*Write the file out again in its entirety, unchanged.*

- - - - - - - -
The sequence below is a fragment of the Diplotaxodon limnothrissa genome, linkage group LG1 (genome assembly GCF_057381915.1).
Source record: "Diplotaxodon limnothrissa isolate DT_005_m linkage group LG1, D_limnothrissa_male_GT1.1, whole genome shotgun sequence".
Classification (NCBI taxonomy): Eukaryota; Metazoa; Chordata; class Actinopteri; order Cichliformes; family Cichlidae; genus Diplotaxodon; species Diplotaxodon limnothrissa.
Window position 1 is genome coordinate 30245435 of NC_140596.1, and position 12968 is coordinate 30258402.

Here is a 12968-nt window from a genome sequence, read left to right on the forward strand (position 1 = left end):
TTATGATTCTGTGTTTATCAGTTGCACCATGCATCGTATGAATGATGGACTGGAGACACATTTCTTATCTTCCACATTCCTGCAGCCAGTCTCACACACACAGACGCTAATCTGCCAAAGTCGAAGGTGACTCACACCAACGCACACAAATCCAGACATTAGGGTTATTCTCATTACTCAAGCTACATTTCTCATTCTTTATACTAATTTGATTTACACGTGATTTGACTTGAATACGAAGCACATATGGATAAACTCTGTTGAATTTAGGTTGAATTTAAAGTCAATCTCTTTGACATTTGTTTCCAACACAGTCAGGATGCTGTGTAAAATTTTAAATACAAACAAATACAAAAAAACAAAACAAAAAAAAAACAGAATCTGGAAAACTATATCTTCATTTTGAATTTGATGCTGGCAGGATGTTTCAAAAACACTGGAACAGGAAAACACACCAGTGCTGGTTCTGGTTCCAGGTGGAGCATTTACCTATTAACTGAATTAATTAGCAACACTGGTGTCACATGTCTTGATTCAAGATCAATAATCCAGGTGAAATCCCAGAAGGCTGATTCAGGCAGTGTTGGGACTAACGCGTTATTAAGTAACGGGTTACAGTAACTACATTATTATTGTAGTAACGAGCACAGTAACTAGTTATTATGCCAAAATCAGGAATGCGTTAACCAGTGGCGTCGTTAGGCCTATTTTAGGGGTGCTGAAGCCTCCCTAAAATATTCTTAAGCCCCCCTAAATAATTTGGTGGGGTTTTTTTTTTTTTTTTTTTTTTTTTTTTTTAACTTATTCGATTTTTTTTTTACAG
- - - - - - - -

The sequence below is a fragment of the Diplotaxodon limnothrissa genome, linkage group LG1 (genome assembly GCF_057381915.1).
Source record: "Diplotaxodon limnothrissa isolate DT_005_m linkage group LG1, D_limnothrissa_male_GT1.1, whole genome shotgun sequence".
Classification (NCBI taxonomy): Eukaryota; Metazoa; Chordata; class Actinopteri; order Cichliformes; family Cichlidae; genus Diplotaxodon; species Diplotaxodon limnothrissa.
Window position 1 is genome coordinate 30245435 of NC_140596.1, and position 12968 is coordinate 30258402.

Here is a 12968-nt window from a genome sequence, read left to right on the forward strand (position 1 = left end):
TTATGATTCTGTGTTTATCAGTTGCACCATGCATCGTATGAATGATGGACTGGAGACACATTTCTTATCTTCCACATTCCTGCAGCCAGTCTCACACACACAGACGCTAATCTGCCAAAGTCGAAGGTGACTCACACCAACGCACACAAATCCAGACATTAGGGTTATTCTCATTACTCAAGCTACATTTCTCATTCTTTATACTAATTTGATTTACACGTGATTTGACTTGAATACGAAGCACATATGGATAAACTCTGTTGAATTTAGGTTGAATTTAAAGTCAATCTCTTTGACATTTGTTTCCAACACAGTCAGGATGCTGTGTAAAATTTTAAATACAAACAAATACAAAAAAACAAAACAAAAAAAAAACAGAATCTGGAAAACTATATCTTCATTTTGAATTTGATGCTGGCAGGATGTTTCAAAAACACTGGAACAGGAAAACACACCAGTGCTGGTTCTGGTTCCAGGTGGAGCATTTACCTATTAACTGAATTAATTAGCAACACTGGTGTCACATGTCTTGATTCAAGATCAATAATCCAGGTGAAATCCCAGAAGGCTGATTCAGGCAGTGTTGGGACTAACGCGTTATTAAGTAACGGGTTACAGTAACTACATTATTATTGTAGTAACGAGCACAGTAACTAGTTATTATGCCAAAATCAGGAATGCGTTAACCAGTGGCGTCGTTAGGCCTATTTTAGGGGTGCTGAAGCCTCCCTAAAATATTCTTAAGCCCCCCTAAATAATTTGGTGGGGTTTTTTTTTTTTTTTTTTTTTTTTTTTTTTAACTTATTCGATTTTTTTTTTACAG